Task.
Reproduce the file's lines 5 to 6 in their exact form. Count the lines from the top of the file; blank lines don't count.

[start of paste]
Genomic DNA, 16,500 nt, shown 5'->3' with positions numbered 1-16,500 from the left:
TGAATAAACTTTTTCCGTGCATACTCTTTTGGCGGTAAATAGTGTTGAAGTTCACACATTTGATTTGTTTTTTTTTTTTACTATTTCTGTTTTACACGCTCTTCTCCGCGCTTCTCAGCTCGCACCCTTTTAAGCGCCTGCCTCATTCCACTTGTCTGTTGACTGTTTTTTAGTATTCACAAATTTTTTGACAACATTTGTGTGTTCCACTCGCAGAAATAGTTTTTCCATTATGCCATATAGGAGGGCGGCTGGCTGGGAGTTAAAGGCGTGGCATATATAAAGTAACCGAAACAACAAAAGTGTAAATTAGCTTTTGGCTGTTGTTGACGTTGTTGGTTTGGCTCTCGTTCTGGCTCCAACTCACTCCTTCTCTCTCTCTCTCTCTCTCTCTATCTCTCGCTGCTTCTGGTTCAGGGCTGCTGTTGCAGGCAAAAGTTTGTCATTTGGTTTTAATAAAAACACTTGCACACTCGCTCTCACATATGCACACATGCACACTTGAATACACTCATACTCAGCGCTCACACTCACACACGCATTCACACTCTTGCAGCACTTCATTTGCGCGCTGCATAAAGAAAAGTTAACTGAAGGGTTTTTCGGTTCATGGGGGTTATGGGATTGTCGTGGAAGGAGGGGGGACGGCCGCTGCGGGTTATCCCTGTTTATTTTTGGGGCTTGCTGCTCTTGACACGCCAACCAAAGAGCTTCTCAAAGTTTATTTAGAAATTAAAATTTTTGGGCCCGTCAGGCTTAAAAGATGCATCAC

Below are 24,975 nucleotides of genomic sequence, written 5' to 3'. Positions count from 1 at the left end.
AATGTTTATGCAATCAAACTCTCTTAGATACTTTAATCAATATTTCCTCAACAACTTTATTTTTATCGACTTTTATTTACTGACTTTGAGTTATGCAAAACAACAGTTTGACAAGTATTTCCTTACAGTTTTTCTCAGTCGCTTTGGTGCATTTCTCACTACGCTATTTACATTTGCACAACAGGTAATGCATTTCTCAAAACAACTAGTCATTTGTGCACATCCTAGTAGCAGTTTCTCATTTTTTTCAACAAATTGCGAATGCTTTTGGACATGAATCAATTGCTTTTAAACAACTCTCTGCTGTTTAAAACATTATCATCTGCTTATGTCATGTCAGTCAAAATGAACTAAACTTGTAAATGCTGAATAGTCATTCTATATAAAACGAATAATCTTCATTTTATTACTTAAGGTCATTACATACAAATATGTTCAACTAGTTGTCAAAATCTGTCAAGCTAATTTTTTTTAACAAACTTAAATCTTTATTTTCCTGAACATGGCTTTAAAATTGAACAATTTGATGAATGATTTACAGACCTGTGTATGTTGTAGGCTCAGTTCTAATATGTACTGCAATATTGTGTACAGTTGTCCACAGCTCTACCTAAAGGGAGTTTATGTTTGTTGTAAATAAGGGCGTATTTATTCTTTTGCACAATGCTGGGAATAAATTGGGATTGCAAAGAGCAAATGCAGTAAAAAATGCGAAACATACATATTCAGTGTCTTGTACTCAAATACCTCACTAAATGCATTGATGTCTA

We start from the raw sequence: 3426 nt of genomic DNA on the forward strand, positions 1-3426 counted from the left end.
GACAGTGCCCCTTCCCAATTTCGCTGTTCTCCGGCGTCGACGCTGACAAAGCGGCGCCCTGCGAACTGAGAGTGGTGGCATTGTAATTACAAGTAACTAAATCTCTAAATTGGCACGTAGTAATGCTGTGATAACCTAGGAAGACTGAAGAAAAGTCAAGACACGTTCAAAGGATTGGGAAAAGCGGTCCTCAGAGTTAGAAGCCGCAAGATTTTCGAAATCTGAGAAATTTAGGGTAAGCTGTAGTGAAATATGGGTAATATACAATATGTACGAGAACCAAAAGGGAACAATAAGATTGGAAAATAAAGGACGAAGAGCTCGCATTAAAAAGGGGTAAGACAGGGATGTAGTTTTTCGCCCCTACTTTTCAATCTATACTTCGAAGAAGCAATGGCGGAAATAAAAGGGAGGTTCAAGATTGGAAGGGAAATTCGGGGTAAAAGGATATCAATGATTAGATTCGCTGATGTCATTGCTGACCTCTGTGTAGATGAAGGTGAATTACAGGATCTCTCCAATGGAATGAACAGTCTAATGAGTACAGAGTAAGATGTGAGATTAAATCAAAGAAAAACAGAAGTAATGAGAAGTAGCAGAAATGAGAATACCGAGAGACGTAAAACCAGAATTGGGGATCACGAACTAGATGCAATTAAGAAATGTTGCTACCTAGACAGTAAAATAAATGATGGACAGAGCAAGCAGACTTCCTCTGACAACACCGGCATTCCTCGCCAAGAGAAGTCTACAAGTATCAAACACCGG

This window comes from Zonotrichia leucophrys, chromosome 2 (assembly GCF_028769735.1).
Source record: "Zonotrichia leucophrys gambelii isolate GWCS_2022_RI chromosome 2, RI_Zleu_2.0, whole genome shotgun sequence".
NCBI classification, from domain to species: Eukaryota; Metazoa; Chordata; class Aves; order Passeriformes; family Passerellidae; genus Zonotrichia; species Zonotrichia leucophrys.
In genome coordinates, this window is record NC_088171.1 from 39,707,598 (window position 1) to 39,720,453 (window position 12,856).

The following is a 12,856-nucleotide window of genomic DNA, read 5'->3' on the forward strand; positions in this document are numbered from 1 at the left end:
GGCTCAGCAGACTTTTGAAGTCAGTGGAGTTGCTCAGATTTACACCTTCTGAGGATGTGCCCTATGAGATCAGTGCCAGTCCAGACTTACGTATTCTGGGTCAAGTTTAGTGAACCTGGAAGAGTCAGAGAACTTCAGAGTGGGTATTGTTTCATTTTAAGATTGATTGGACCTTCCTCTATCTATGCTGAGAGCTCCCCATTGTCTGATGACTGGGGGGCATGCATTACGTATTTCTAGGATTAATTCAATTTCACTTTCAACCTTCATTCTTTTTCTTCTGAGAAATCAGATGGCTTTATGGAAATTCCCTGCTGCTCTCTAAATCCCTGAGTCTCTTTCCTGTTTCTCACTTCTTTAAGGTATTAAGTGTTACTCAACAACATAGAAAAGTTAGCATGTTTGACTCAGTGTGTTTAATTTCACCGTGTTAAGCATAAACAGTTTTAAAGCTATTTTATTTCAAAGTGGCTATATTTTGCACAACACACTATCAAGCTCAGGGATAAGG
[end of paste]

We start from the raw sequence: 3426 nt of genomic DNA on the forward strand, positions 1-3426 counted from the left end.
GACAGTGCCCCTTCCCAATTTCGCTGTTCTCCGGCGTCGACGCTGACAAAGCGGCGCCCTGCGAACTGAGAGTGGTGGCATTGTAATTACAAGTAACTAAATCTCTAAATTGGCACGTAGTAATGCTGTGATAACCTAGGAAGACTGAAGAAAAGTCAAGACACGTTCAAAGGATTGGGAAAAGCGGTCCTCAGAGTTAGAAGCCGCAAGATTTTCGAAATCTGAGAAATTTAGGGTAAGCTGTAGTGAAATATGGGTAATATACAATATGTACGAGAACCAAAAGGGAACAATAAGATTGGAAAATAAAGGACGAAGAGCTCGCATTAAAAAGGGGTAAGACAGGGATGTAGTTTTTCGCCCCTACTTTTCAATCTATACTTCGAAGAAGCAATGGCGGAAATAAAAGGGAGGTTCAAGATTGGAAGGGAAATTCGGGGTAAAAGGATATCAATGATTAGATTCGCTGATGTCATTGCTGACCTCTGTGTAGATGAAGGTGAATTACAGGATCTCTCCAATGGAATGAACAGTCTAATGAGTACAGAGTAAGATGTGAGATTAAATCAAAGAAAAACAGAAGTAATGAGAAGTAGCAGAAATGAGAATACCGAGAGACGTAAAACCAGAATTGGGGATCACGAACTAGATGCAATTAAGAAATGTTGCTACCTAGACAGTAAAATAAATGATGGACAGAGCAAGCAGACTTCCTCTGACAACACCGGCATTCCTCGCCAAGAGAAGTCTACAAGTATCAAACACCGG